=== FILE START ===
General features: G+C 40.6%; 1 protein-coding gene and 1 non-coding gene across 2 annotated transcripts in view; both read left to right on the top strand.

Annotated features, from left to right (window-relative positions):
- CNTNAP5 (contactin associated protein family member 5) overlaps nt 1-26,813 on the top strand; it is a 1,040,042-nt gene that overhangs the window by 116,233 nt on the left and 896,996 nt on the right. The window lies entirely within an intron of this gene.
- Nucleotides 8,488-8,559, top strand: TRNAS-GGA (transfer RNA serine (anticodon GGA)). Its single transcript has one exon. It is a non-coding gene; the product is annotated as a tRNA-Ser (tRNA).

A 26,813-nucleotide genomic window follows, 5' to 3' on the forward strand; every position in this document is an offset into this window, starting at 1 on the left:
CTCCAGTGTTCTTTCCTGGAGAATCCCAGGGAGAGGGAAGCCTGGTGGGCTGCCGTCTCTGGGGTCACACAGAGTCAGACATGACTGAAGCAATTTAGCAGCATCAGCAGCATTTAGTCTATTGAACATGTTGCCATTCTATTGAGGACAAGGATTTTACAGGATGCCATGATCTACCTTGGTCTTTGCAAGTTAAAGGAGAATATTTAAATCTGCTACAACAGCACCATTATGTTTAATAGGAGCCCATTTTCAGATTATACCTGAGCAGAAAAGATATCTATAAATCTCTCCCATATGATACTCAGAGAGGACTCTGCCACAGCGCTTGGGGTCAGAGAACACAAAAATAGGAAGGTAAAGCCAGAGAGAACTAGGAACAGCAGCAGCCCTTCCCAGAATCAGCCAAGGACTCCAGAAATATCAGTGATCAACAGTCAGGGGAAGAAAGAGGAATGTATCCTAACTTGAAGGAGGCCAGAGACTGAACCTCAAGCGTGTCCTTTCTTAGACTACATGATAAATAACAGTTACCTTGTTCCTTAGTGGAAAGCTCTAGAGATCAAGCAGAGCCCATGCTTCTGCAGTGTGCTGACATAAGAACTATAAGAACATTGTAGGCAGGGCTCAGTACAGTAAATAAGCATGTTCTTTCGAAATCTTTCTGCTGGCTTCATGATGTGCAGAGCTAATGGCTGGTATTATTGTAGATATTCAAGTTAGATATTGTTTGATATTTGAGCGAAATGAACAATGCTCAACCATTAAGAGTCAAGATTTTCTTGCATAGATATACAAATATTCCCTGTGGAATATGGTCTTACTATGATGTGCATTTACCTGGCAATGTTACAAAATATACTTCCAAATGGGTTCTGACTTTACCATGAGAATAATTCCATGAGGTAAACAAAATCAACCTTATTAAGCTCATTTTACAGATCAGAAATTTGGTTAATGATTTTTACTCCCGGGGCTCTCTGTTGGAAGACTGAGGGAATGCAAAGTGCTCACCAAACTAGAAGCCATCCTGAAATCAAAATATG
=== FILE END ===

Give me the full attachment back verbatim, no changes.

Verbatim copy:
General features: G+C 40.6%; 1 protein-coding gene and 1 non-coding gene across 2 annotated transcripts in view; both read left to right on the top strand.

Annotated features, from left to right (window-relative positions):
- CNTNAP5 (contactin associated protein family member 5) overlaps nt 1-26,813 on the top strand; it is a 1,040,042-nt gene that overhangs the window by 116,233 nt on the left and 896,996 nt on the right. The window lies entirely within an intron of this gene.
- Nucleotides 8,488-8,559, top strand: TRNAS-GGA (transfer RNA serine (anticodon GGA)). Its single transcript has one exon. It is a non-coding gene; the product is annotated as a tRNA-Ser (tRNA).

A 26,813-nucleotide genomic window follows, 5' to 3' on the forward strand; every position in this document is an offset into this window, starting at 1 on the left:
CTCCAGTGTTCTTTCCTGGAGAATCCCAGGGAGAGGGAAGCCTGGTGGGCTGCCGTCTCTGGGGTCACACAGAGTCAGACATGACTGAAGCAATTTAGCAGCATCAGCAGCATTTAGTCTATTGAACATGTTGCCATTCTATTGAGGACAAGGATTTTACAGGATGCCATGATCTACCTTGGTCTTTGCAAGTTAAAGGAGAATATTTAAATCTGCTACAACAGCACCATTATGTTTAATAGGAGCCCATTTTCAGATTATACCTGAGCAGAAAAGATATCTATAAATCTCTCCCATATGATACTCAGAGAGGACTCTGCCACAGCGCTTGGGGTCAGAGAACACAAAAATAGGAAGGTAAAGCCAGAGAGAACTAGGAACAGCAGCAGCCCTTCCCAGAATCAGCCAAGGACTCCAGAAATATCAGTGATCAACAGTCAGGGGAAGAAAGAGGAATGTATCCTAACTTGAAGGAGGCCAGAGACTGAACCTCAAGCGTGTCCTTTCTTAGACTACATGATAAATAACAGTTACCTTGTTCCTTAGTGGAAAGCTCTAGAGATCAAGCAGAGCCCATGCTTCTGCAGTGTGCTGACATAAGAACTATAAGAACATTGTAGGCAGGGCTCAGTACAGTAAATAAGCATGTTCTTTCGAAATCTTTCTGCTGGCTTCATGATGTGCAGAGCTAATGGCTGGTATTATTGTAGATATTCAAGTTAGATATTGTTTGATATTTGAGCGAAATGAACAATGCTCAACCATTAAGAGTCAAGATTTTCTTGCATAGATATACAAATATTCCCTGTGGAATATGGTCTTACTATGATGTGCATTTACCTGGCAATGTTACAAAATATACTTCCAAATGGGTTCTGACTTTACCATGAGAATAATTCCATGAGGTAAACAAAATCAACCTTATTAAGCTCATTTTACAGATCAGAAATTTGGTTAATGATTTTTACTCCCGGGGCTCTCTGTTGGAAGACTGAGGGAATGCAAAGTGCTCACCAAACTAGAAGCCATCCTGAAATCAAAATATG